By asking how people made their choices and justified their actions, both to themselves and to others, I hope to advance the project on which I have been intermittently engaged for most of my scholarly life, namely that of constructing a retrospective ethnography of early modern England, approaching the past in the way an anthropologist might approach some exotic society.
We are often told that human nature doesn't change. But this is at best a half-truth; as Thomas shows, in earlier times people thought very differently from how we do today, so much so that we have to make a considerable imaginative effort to understand them.
The material is arranged under a number of headings: military prowess, work and vocation, wealth and possessions, honour and reputation, friendship and sociability, fame and the afterlife. In all these spheres of interest, beliefs and attitudes changed quite remarkably in the period under consideration, leading to an increasingly modern outlook after emergence from an essentially mediaeval way of thinking at the beginning of the period. Notable in this process was the development of individualism.
A striking example of this comes from changing attitudes to dress. At the beginning of the period dress codes were rigidly enforced according to social status; dressing above one's status was an offence, and so was dressing below it. But by the middle of the seventeenth century shifts in fashion, at least in high society, came and went at a bewildering speed.
A mid-seventeenth-century witness tells us that, in 1645 and 1646, the fashionable gallant was wearing 'a narrow brimmed hat, a long waist…breeches to his knees and boot-hosetops and jingling spurs'. In 1648 and 1649 a broad-brimmed hat, long breeches,'boots with the tops trailing on the ground, little spurs that must not jingle in the least. In 1652 and this present year 1653 we think it ridiculous to wear boots, but [only] shoes and stockings.'The early modern period saw a great vogue for friendship, particularly among men. This was celebrated and idealised in literature, and relationships apparently reached an extraordinary intensity. Friends expressed passionate love for each other; they could kiss, wear the same clothes, and sleep in the same bed. To the modern reader all this irresistibly suggests homo-eroticism, but the intense affection of friendship was not seen in this light. Homosexuality, in contrast, was strongly condemned as 'filthy' and sodomy was a capital offence. 'Spiritual' friendship like this was always between men of similar age and class; friendship between older and younger men, or between superiors and subordinates, was disapproved of. This is because homosexuality was largely equated with pederasty.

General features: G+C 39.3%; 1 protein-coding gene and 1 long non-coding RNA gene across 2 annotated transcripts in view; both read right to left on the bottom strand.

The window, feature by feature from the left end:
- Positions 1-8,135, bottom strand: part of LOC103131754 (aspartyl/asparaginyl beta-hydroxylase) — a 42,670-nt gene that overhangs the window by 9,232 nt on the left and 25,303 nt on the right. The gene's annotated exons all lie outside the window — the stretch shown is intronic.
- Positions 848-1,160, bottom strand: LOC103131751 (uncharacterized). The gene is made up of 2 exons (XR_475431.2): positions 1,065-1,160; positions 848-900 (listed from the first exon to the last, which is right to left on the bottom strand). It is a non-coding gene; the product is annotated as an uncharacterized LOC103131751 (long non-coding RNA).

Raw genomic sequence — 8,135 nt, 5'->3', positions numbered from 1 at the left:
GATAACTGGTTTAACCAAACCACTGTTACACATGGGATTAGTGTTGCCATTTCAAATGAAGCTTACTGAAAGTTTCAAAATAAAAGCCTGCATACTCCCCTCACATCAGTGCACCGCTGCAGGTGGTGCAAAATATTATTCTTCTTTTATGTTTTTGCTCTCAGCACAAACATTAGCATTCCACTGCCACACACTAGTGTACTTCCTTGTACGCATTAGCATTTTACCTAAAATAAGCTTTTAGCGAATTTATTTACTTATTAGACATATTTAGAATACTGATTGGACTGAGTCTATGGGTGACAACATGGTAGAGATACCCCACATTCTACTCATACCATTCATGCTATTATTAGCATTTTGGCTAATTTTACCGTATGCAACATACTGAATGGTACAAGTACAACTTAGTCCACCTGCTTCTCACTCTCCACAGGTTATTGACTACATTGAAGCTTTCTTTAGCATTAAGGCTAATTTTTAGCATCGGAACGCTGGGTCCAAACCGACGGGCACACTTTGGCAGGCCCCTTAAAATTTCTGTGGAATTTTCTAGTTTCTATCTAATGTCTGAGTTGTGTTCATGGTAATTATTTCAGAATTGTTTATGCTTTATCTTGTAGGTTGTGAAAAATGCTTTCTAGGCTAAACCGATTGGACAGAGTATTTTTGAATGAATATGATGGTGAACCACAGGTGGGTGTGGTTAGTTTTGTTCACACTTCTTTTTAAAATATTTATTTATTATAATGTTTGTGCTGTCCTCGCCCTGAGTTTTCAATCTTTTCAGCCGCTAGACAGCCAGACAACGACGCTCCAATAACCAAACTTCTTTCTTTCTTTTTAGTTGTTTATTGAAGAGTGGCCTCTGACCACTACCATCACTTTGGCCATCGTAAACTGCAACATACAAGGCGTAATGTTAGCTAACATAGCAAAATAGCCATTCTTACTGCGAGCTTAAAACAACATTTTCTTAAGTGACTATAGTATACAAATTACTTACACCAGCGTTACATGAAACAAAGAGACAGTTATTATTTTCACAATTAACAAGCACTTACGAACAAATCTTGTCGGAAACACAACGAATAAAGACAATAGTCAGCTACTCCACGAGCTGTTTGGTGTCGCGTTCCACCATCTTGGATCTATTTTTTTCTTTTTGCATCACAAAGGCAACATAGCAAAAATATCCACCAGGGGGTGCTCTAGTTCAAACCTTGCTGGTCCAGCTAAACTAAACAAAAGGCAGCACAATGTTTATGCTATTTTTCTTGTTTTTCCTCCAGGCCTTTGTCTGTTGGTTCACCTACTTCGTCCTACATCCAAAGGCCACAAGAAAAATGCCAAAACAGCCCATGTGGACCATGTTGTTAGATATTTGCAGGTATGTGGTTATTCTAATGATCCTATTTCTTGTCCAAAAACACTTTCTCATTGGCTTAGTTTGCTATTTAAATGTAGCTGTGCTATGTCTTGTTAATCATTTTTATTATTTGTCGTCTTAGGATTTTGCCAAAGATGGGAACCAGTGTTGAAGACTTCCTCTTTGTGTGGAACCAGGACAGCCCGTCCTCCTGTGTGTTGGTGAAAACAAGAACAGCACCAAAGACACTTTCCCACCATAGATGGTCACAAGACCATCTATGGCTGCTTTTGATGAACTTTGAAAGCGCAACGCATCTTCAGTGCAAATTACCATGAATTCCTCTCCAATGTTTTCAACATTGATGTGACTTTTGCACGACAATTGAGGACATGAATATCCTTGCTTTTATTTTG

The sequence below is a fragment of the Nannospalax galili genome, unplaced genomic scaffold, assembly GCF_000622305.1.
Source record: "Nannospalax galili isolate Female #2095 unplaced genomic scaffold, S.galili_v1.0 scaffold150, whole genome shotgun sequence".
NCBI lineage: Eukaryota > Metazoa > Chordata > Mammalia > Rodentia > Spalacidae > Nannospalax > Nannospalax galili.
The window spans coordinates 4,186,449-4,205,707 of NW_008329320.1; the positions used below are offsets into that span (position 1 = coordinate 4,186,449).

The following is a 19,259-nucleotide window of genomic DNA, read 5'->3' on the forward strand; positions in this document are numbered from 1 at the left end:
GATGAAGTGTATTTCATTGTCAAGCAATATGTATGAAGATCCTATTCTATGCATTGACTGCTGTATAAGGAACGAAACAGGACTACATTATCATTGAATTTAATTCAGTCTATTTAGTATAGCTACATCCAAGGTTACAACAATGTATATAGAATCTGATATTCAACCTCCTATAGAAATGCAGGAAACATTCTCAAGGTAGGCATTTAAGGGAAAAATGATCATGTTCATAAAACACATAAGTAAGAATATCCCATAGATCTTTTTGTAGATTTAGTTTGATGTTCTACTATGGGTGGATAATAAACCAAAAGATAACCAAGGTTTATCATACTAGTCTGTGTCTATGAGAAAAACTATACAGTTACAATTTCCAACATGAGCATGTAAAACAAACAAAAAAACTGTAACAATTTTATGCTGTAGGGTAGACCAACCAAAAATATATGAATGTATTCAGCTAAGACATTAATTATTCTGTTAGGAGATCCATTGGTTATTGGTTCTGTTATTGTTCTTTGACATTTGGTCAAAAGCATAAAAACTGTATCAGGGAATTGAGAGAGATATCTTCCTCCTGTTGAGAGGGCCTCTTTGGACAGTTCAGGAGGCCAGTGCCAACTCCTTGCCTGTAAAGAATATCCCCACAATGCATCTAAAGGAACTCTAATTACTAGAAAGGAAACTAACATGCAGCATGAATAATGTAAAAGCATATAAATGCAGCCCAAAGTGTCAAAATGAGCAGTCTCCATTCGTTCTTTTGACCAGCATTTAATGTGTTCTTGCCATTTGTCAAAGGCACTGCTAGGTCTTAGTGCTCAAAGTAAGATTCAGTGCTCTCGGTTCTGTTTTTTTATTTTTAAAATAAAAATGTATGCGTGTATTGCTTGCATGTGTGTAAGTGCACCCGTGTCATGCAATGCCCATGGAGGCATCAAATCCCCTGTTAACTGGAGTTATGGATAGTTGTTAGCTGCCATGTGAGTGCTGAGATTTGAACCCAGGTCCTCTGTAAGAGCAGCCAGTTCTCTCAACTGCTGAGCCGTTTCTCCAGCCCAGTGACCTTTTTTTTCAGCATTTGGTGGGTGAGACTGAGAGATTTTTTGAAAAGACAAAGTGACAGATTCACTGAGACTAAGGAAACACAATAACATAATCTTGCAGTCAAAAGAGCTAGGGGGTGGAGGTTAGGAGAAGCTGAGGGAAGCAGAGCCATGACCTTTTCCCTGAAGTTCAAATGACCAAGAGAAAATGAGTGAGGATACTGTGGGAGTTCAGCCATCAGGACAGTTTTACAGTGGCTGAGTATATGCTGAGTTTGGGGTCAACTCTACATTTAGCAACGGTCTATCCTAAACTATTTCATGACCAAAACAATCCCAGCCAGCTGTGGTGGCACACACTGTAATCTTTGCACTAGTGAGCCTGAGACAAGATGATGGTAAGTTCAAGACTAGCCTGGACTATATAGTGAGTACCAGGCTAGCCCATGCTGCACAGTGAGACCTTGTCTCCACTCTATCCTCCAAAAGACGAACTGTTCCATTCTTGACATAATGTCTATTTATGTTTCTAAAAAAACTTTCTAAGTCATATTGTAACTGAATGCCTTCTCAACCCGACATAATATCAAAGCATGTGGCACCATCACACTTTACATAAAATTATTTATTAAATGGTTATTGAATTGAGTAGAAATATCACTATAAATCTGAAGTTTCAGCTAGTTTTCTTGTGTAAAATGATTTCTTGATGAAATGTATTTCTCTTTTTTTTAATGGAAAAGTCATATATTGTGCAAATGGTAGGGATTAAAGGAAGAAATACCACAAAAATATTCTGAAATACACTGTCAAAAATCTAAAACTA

For the most part Thomas is content to allow his witnesses to speak for themselves, but he does occasionally insert nice comments of his own. In his section on heaven and hell he tells us that one of the principal joys of the blessed was viewing the tortures of the damned below. Conversely, those suffering in hell were 'able to witness the simultaneous bliss of their friends and relations in heaven, rather like economy class passengers, huddled in the back of the aeroplane, catching an occasional glimpse behind the curtain of business-class travellers cosseted with hot towels and champagne'.
In this book Thomas's method of writing is similar to that of his earlier study, Religion and the Decline of Magic. In both he makes abundant use of mostly quite short contemporary quotations. In both books, too, he largely confines himself to England, with only a few glances to other parts of the British Isles or mainland Europe. He uses 'early modern England' to refer approximately to the period between 1530 and 1780; that is, from the Reformation to the American War of Independence, although he strays outside this time-frame on occasion.
While Thomas's writing is very readable, the huge number of quotations means that one has to take the book slowly, otherwise it can become indigestible. It is probably best approached by dipping into it and reading one section at a time rather than trying to take in too much at once; this is easy to do because each section is more or less self-contained and occupies a similar time-frame so the order in which they are read is not critical.
Although Thomas doesn't dwell on it, his book has implications for how we should think about ourselves. People in the sixteenth and seventeenth centuries were in a sense imprisoned in their psychological framework, as of course are we. It is tempting, if almost certainly futile, to try to imagine how a future Keith Thomas, writing two hundred years hence, would describe us in his book. But of one thing at least we can be certain: as Thomas puts it, rather sombrely, in his concluding section, the end is always inexorable oblivion. So carpe diem.
In the seventeenth and eighteenth centuries, the Christian religion, in its various forms, continued to enjoy ascendancy in England. Its message remained the traditional one, namely that it was to the next world, not this one, that human beings should look for their fulfilment. In practice, most of the population took a more secular view: they cherished life for its own sake, not merely as a preliminary to some future state. Highly aware of the satisfaction they could find in their work and their possessions, the affection of their friends and families, and the respect of their peers, they increasingly sought fulfilment in their daily existence. Here, all around them, were the ends of life.